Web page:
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Diagnosis of acromegaly

Shlomo Melmed, MD
Section Editor
Peter J Snyder, MD
Deputy Editor
Kathryn A Martin, MD


Acromegaly results from persistent hypersecretion of growth hormone (GH). Excess GH stimulates hepatic secretion of insulin-like growth factor 1 (IGF-1), which causes most of the clinical manifestations of acromegaly.

The clinical diagnosis is often delayed because of the slow progression of the signs of acromegaly over a period of many years. GH excess that occurs before fusion of the epiphyseal growth plates in a child or adolescent is called pituitary gigantism and is discussed separately.

The diagnostic approach to acromegaly will be reviewed here. GH excess in children and adolescents and the causes, clinical manifestations, and treatment of acromegaly are discussed separately. (See "Pituitary gigantism" and "Causes and clinical manifestations of acromegaly" and "Treatment of acromegaly".)


Acromegaly has been considered to be a rare disease, with an estimated prevalence in Europe of 30 to 70 individuals per million [1,2]. However, current estimates are considerably higher [2-4]. In one report, seven new cases of acromegaly were identified among 6773 unselected adults in a primary care population who underwent plasma insulin-like growth factor 1 (IGF-1) screening; this suggests a population prevalence as high as 1000 per million individuals [5]. A similar uncontrolled IGF-1 screening study in over 2000 individuals with type 2 diabetes found a prevalence of approximately 480 per million individuals [6].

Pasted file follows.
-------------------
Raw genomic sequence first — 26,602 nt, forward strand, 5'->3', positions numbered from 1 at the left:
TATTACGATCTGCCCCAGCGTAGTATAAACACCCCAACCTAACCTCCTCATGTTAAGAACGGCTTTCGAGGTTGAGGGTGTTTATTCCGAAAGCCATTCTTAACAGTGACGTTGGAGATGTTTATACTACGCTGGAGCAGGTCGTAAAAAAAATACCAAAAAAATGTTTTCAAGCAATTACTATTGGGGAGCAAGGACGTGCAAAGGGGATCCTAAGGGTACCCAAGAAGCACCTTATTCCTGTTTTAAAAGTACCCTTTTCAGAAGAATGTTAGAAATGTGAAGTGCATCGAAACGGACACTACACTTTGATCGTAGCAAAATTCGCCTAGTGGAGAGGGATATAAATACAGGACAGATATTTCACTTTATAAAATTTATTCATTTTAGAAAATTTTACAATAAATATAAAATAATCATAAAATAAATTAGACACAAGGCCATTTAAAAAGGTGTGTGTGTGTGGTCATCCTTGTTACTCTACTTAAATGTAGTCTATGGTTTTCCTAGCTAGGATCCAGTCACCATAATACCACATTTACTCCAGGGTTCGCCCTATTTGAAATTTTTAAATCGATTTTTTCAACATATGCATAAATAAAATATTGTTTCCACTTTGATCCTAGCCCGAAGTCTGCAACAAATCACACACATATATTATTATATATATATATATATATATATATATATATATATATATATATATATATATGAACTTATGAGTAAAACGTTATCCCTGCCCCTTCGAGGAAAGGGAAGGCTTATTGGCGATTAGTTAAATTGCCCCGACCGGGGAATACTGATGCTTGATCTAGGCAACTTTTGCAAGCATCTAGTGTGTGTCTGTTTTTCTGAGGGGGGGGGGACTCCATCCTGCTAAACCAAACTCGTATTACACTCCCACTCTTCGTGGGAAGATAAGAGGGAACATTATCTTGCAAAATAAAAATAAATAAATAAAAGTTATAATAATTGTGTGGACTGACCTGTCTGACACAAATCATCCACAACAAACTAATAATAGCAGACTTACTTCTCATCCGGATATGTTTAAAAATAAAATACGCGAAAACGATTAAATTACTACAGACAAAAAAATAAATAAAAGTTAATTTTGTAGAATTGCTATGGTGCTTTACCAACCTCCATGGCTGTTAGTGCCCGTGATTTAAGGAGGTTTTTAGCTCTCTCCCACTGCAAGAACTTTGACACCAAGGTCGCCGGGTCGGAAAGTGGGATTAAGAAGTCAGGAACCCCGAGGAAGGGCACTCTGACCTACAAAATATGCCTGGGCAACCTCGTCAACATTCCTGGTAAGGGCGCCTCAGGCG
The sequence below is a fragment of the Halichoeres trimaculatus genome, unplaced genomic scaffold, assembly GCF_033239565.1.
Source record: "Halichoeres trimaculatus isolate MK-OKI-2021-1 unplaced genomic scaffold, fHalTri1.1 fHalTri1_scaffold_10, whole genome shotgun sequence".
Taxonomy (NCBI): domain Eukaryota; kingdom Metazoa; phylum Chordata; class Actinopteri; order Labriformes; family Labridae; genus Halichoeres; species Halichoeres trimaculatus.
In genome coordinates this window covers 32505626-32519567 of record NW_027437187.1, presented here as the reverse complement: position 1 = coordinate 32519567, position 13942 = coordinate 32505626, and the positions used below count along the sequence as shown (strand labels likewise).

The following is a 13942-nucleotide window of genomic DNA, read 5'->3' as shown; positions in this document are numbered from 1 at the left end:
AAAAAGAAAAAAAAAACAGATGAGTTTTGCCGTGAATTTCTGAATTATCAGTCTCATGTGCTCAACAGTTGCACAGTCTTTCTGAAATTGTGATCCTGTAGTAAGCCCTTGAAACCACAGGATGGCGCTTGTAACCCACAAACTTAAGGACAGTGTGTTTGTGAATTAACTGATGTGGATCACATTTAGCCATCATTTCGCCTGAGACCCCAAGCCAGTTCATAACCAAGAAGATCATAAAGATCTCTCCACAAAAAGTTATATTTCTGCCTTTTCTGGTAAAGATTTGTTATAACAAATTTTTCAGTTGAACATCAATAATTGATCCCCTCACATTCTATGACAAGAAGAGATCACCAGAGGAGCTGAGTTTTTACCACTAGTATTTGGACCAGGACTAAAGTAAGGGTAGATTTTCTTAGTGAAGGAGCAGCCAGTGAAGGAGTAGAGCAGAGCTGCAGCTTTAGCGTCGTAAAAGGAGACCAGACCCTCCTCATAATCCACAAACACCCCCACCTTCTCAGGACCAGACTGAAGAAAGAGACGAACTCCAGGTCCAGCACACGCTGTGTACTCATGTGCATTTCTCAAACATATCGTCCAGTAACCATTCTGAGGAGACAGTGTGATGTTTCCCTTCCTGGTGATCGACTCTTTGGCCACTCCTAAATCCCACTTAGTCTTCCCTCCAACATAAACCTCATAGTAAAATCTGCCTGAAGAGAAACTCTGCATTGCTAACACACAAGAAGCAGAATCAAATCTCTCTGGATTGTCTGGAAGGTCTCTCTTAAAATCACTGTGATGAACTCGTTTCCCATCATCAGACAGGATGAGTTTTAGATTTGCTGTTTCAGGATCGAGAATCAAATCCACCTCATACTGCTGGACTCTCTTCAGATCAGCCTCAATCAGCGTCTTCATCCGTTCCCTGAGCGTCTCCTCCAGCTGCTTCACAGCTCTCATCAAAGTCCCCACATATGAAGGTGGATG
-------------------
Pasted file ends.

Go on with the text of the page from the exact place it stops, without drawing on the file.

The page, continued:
The diagnosis of acromegaly should be suspected in individuals who present with the typical clinical features of growth hormone (GH) excess, which include the enlargement during adulthood of the jaw (macrognathia), hands, and feet, which result in increasing shoe and glove size and the need to enlarge finger rings. The facial features become coarse, with enlargement of the nose and frontal bones as well as the jaw, and the upper incisors may become spread apart. Despite the prominence of these findings at the time of diagnosis, the rate of change is so slow that few patients seek care because their appearance had changed. Other features include cardiovascular disease, sleep apnea, type 2 diabetes, arthropathies, carpal tunnel syndrome, and problems directly related to the pituitary tumor size (headache, visual loss).

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Literature review current through: Nov 2017. | This topic last updated: Sep 29, 2017.
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